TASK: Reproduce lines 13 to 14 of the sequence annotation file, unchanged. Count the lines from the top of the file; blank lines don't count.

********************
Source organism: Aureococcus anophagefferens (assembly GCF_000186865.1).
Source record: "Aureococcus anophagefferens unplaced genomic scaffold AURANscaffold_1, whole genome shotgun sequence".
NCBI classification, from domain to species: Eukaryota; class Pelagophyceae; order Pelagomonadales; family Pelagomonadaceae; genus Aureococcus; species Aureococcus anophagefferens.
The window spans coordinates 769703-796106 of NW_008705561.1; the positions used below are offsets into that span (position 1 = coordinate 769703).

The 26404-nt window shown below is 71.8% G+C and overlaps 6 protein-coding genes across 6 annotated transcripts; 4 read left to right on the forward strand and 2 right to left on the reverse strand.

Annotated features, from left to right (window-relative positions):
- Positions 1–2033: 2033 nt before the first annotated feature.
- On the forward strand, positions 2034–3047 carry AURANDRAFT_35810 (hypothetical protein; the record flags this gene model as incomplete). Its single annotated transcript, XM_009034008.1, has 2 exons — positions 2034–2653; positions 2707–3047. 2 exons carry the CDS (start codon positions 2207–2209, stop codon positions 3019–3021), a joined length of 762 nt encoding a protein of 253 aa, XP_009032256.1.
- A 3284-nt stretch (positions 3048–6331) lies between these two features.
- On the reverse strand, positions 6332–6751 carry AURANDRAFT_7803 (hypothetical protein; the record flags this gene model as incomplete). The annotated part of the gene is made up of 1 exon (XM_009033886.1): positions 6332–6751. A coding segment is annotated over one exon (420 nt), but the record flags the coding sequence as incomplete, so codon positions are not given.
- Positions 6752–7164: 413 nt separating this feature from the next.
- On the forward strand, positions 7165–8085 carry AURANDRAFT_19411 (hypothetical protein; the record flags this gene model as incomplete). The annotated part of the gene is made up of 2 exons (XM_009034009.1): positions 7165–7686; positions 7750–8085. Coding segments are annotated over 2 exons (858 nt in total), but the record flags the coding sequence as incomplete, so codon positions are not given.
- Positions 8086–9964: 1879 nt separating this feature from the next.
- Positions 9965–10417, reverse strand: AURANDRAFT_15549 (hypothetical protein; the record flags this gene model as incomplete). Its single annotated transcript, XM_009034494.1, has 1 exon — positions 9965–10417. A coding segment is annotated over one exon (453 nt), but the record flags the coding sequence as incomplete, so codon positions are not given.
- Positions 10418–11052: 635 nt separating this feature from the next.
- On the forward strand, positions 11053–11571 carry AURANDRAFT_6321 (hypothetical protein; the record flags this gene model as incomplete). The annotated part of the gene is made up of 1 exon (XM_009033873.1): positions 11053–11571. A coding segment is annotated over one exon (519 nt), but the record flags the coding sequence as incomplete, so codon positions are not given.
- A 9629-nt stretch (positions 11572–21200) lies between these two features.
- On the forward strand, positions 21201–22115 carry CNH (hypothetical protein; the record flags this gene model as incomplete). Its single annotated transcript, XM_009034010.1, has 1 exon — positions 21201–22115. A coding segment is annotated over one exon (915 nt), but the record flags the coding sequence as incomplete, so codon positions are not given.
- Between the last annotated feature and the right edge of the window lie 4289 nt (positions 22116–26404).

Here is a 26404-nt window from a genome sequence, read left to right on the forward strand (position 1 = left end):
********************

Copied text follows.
- Positions 8086–9964: 1879 nt separating this feature from the next.
- Positions 9965–10417, reverse strand: AURANDRAFT_15549 (hypothetical protein; the record flags this gene model as incomplete). Its single annotated transcript, XM_009034494.1, has 1 exon — positions 9965–10417. A coding segment is annotated over one exon (453 nt), but the record flags the coding sequence as incomplete, so codon positions are not given.